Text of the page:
Many restaurants are closed, public gatherings are prohibited and classrooms at the University of Minnesota sit empty, despite it being the middle of the semester. It is not 2020 — it is fall 1918, and the influenza pandemic is in full force.
World War I was mobilizing around the globe as a severe influenza outbreak, which most know as the “Spanish flu,” spread worldwide, infecting millions. The University had become home to a military training camp for more than 3,200 soldiers and delayed classes in the hope that the outbreak would die down. Hospitals were overfilled and supplies scarce.
Although the world looks vastly different in 2020 than it did a century ago, many of the same strategies used today to reduce the spread of COVID-19 were also enforced then.
The University’s Board of Regents in 1918 originally delayed classes until Oct. 2, so the military training camp — the Student Army Training Corps — would have time to acclimate on campus.
But in the wake of influenza spreading to Minneapolis and 1,000 confirmed cases in the city within the first week of the virus’ arrival, the University delayed the first day of classes for those in the SATC to Oct. 9 and until later in the semester for civilian students.
Health organizations serving SATC soldiers-in-training resided in empty fraternity houses on University Avenue. It is thought that these young men brought the flu to Minneapolis from their war travels. In the early days of the influenza outbreak in the city, a majority of the cases reported were soldiers in the SATC and nurses at the University hospital.
The University campus was at the center of the city's outbreak. In all, 2,000 University students, the majority of whom were soldiers, contracted the disease. Twenty students died.
“In the years to come, when some historian seeks to portray the life and works of the University of Minnesota, he will in all probability set down the year 1918–19 as the most unusual period in all the early history of this institution,” wrote then-University President Marion LeRoy Burton in his annual report. “As a matter of fact, the University as such ceased to function and in its place was established a military camp.”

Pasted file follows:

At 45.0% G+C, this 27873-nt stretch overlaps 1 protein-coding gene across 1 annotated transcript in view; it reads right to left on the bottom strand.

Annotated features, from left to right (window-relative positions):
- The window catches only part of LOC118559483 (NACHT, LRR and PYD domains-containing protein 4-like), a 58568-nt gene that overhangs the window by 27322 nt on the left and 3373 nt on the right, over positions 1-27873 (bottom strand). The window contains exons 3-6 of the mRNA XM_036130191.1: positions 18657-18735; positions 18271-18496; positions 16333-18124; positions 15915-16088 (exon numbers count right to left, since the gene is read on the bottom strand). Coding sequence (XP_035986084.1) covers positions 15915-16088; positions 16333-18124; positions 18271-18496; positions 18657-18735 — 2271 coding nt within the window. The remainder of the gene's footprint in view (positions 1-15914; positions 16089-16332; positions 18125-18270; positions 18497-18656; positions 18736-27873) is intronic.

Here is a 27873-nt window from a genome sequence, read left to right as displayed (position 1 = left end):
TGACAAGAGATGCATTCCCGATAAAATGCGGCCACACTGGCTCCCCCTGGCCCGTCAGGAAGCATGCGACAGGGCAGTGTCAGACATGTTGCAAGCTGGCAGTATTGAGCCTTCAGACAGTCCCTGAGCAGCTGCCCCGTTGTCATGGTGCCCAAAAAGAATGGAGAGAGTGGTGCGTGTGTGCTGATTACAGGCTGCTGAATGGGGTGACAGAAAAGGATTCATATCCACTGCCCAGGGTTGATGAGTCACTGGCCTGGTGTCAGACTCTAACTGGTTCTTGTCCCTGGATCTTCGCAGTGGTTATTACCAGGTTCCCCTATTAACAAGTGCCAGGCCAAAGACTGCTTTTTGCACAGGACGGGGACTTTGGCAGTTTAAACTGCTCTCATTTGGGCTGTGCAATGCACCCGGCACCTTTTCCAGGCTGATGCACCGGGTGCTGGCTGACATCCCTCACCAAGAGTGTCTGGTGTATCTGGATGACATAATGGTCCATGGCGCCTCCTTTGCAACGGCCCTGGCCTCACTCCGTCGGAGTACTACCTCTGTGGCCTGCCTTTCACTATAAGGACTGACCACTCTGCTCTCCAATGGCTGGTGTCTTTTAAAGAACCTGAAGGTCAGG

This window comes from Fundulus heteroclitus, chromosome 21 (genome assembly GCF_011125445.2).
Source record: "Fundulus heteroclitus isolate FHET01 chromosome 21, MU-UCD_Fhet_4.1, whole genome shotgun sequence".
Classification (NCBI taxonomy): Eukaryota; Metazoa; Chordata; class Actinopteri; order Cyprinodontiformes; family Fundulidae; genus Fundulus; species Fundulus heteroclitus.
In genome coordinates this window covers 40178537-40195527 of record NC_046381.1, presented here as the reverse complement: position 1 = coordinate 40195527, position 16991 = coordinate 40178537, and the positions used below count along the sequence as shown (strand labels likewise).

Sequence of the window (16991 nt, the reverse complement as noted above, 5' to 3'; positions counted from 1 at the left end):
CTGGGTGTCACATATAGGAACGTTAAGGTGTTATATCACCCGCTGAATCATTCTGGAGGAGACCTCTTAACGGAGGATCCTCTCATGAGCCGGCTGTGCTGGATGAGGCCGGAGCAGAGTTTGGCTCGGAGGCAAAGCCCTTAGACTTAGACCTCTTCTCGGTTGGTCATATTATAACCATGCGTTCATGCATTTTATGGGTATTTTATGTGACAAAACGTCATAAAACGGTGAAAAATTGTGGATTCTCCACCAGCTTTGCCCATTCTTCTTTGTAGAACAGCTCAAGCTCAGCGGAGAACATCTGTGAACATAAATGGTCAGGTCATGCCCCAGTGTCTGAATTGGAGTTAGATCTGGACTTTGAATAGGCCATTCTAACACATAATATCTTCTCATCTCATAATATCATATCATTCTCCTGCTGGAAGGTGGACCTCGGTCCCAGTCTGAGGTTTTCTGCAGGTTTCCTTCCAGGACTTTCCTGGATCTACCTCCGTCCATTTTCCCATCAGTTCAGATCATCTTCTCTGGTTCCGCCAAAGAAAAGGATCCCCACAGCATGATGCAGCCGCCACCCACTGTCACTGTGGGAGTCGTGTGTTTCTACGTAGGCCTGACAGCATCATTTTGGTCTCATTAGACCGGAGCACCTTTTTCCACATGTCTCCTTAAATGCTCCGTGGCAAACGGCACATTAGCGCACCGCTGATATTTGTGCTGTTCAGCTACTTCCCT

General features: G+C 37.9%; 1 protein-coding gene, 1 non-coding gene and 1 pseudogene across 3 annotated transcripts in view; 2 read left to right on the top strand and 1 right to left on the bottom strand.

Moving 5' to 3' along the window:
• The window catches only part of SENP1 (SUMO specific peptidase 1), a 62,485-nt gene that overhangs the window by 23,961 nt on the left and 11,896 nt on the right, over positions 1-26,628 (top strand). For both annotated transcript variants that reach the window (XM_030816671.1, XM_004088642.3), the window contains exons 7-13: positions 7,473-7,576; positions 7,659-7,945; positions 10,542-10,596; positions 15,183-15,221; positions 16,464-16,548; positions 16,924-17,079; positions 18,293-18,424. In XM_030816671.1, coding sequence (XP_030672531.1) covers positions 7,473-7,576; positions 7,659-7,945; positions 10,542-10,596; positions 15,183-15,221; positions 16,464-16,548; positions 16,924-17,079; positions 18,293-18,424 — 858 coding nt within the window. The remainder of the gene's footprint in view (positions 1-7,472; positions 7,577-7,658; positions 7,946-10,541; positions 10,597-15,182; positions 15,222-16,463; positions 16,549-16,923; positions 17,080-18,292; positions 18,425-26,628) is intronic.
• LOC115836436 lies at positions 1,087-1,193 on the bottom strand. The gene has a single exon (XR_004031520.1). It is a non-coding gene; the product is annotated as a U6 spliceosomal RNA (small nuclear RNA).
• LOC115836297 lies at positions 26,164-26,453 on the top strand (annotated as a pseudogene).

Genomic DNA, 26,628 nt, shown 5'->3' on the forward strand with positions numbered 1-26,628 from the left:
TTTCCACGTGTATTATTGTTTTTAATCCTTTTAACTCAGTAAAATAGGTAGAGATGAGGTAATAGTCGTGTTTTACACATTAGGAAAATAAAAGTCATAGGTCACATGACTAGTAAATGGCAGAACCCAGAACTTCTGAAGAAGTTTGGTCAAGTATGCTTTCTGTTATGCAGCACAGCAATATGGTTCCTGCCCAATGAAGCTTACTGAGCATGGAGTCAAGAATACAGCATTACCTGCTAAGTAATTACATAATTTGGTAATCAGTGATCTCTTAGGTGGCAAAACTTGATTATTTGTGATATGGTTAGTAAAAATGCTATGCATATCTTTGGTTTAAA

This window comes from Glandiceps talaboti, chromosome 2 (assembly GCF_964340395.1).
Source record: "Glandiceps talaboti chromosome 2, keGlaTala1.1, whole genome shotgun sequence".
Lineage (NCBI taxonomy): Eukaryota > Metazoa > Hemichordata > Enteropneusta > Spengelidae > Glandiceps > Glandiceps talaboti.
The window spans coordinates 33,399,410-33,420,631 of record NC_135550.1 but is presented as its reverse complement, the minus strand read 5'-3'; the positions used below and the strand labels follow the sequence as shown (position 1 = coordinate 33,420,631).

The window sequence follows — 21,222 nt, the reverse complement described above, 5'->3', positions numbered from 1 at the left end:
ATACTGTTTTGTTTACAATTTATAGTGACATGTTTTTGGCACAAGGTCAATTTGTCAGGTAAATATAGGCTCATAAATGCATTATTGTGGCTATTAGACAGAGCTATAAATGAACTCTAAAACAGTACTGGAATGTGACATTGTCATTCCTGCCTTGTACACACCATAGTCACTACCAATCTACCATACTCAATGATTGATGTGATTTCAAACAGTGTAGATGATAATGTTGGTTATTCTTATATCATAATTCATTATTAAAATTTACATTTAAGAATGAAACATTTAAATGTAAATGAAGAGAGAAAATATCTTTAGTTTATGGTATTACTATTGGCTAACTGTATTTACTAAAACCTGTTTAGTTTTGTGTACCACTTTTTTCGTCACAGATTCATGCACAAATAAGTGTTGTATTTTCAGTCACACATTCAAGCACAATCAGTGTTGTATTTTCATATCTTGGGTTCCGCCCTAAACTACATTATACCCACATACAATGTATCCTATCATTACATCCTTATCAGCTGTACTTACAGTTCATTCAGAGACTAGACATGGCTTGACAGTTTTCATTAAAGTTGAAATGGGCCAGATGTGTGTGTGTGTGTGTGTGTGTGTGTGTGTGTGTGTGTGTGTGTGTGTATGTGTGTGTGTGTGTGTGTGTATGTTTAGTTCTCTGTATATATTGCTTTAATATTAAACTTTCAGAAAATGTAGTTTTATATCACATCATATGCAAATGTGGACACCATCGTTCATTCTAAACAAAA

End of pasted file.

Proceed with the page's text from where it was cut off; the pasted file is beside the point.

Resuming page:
College life in the middle of a pandemic
Hundreds of new cases and around a dozen deaths were reported each day in Minneapolis by mid-October. Like today, religious buildings, schools, theaters and other public places were closed to slow the spread of influenza.
In a lucky coincidence for the University, 1918 was also the year the University Health Service, now Boynton Health, was created. It saw 100 patients each day and served many students who were isolating themselves in their dorms or barracks.
Like COVID-19, the 1918 influenza virus targeted respiratory function and ultimately led to severe pneumonia in many cases. It easily spread from one person to another and most commonly killed children, those ages 20 to 40 and those over 65.
The influenza’s impact on young adults took many by surprise.
“During the last weeks of September influenza struck Minnesota with an almost explosive violence. I shall never forget the first victim at the University, a handsome, robust, young second lieutenant. In less than a week his body was sent home," wrote John Sundwall, director of the University Health Service in 1918.
Not only do COVID-19 and the 1918 influenza parallel in their symptoms, but also in their naming.
Many know the 1918 influenza pandemic as the “Spanish flu,” even though the disease did not actually originate in Spain. Earlier this month, President Donald Trump called COVID-19 the “Chinese” virus, although the virus has spread worldwide, and the United States currently has the highest number of cases.